But Philip makes clear that all of mankind are in this ritual. That of climbing to tops of hills only to find themselves at the bottom again. And we see it everywhere. The guy who buys the fast car, but once he’s got it he’s just as unhappy as he ever was and now wants a faster car, or a yacht, or some other symbol of wealth to show to the rest of mankind.
And yet again, even in the ‘Empathy Box’, Philip brings us back to the main point of the story that i mentioned in my previous comments: that of what is real. Everyone is so convinced that the ‘Empathy Box’ gives them a real genuine experience with Mercer, only at the end to be told that its all a hoax. But people won’t believe that its a hoax because they’ve invested too much into it and their lives are shaped by it, they’ve become addicted and to quit now would only leave them at the bottom of the hill with no way — that they know of — of getting back up the hill again without Mercer.
And so it was for Philip and his drug use. He was caught in the addiction and knew only how to create from within it. To quit his only known means to creativity, even when he realises that it’s all a hoax and none of it is really true, or real, is a step he couldn’t take.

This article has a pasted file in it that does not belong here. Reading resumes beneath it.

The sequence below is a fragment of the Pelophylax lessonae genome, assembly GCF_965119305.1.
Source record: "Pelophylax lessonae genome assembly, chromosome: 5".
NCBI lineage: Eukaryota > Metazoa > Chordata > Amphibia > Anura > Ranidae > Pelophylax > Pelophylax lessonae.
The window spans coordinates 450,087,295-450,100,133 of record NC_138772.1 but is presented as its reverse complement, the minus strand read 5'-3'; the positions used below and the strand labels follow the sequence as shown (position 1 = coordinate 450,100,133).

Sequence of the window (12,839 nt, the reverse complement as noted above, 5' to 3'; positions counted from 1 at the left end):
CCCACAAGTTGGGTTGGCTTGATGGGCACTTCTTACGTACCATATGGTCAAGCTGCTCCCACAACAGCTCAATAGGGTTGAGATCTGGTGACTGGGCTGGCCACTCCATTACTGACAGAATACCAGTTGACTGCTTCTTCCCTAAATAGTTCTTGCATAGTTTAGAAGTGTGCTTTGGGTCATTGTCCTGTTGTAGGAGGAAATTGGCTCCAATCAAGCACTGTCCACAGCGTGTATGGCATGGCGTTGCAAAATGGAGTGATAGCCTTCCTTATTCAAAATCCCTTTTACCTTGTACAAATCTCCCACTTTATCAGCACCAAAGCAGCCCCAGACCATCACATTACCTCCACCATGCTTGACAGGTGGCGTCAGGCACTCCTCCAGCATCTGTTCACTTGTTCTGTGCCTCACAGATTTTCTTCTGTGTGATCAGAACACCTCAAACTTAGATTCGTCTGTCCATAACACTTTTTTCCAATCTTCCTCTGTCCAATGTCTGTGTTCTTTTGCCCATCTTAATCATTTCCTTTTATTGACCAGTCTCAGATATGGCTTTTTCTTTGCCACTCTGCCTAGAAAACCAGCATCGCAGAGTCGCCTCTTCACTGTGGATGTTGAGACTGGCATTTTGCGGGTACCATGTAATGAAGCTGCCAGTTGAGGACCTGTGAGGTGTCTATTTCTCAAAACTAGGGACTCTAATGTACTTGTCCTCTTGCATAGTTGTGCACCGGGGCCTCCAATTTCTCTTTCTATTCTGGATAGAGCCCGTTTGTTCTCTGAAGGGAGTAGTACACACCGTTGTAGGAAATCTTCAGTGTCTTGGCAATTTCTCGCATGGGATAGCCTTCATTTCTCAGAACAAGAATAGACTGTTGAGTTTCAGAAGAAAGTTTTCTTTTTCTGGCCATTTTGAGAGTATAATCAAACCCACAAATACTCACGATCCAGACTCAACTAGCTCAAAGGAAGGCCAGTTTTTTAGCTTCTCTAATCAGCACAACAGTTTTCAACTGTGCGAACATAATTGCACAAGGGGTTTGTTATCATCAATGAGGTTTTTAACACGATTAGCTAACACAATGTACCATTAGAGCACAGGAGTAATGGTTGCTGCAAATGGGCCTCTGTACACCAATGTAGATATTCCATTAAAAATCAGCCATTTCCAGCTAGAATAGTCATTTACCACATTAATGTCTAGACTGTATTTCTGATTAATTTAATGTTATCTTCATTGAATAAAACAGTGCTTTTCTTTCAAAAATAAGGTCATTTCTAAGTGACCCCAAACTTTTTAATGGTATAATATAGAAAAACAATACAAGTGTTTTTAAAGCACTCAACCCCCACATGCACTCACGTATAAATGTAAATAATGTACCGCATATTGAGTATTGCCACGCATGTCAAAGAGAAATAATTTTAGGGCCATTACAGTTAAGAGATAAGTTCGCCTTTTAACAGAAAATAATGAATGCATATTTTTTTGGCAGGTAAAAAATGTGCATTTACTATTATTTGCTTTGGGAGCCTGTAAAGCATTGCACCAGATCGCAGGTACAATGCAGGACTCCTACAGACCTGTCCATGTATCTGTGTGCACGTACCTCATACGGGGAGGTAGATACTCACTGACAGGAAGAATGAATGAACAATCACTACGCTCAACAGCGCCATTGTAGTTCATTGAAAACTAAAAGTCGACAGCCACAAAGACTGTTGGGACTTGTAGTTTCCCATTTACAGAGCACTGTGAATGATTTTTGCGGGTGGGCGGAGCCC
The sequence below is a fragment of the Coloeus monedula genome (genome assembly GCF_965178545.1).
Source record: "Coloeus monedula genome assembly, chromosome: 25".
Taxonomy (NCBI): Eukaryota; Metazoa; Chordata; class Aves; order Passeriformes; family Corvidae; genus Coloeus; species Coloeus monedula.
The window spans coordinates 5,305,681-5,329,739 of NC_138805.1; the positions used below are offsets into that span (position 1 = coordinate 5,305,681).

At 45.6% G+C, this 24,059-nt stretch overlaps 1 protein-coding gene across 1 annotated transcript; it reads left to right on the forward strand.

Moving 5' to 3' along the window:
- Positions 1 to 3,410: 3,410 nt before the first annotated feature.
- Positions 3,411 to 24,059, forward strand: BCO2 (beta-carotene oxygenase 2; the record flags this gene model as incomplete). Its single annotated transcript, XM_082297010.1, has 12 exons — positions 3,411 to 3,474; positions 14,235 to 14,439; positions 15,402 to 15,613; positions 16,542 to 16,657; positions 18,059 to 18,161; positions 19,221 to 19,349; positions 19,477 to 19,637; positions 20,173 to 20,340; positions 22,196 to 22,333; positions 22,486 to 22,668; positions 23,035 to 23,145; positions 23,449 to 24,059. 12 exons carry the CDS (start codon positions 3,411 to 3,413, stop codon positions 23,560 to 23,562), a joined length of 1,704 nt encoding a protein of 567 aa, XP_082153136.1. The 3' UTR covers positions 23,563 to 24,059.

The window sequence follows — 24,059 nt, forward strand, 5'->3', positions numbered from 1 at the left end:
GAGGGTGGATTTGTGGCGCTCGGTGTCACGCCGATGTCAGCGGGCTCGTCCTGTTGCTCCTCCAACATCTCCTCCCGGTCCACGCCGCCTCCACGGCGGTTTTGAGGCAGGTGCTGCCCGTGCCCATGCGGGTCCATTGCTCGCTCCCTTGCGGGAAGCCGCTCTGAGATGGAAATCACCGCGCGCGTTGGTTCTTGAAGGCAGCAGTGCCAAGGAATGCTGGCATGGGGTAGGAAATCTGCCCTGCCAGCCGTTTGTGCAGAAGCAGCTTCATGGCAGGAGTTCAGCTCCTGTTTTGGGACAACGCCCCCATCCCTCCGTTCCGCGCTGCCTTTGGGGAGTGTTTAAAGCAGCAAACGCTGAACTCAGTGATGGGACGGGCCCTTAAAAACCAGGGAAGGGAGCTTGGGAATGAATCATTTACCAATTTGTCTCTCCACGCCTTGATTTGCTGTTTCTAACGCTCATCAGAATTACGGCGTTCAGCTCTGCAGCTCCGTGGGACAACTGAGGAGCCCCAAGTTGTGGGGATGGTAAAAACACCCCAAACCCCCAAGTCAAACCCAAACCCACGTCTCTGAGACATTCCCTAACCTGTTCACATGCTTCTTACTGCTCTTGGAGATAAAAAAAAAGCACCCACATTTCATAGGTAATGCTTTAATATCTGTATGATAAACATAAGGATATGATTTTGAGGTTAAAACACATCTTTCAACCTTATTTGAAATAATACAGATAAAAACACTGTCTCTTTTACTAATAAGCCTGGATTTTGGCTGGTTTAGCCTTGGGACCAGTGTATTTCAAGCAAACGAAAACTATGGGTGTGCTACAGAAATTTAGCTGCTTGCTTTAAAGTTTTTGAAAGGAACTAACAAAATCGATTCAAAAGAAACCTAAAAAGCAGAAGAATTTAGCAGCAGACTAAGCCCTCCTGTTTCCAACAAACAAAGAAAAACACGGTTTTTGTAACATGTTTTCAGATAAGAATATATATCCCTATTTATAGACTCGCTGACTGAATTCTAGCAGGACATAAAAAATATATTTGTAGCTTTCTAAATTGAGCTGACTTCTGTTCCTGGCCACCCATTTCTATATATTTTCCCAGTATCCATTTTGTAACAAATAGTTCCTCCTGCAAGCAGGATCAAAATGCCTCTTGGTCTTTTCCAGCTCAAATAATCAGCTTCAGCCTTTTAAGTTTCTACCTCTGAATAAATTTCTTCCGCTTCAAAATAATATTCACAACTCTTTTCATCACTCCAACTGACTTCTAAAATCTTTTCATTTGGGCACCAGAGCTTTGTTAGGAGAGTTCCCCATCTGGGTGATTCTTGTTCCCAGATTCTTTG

So that’s my take on this reading. There’s definitely a lot of food for thought in the ‘Empathy Box’ for all of us. Even if it’s just that morning coffee, you’re still a drug addict who can’t function without your cup of ‘Empathy Box’. But what you’re experiencing after drinking it cannot ever be real. Life becomes a corruption experienced through the over stimulated brain cells of a caffeine addict. But you need that coffee to climb your hill because you know of no other way — you have to keep up and share with everyone else, you all need to grab onto the handles of your morning coffee cups else you can’t be part of society, a society that is as sick, unwell and addicted to climbing that hill as you are. And even though there is no hill to climb, you all create one from your collective experience, it must be real if everyone’s doing it, right?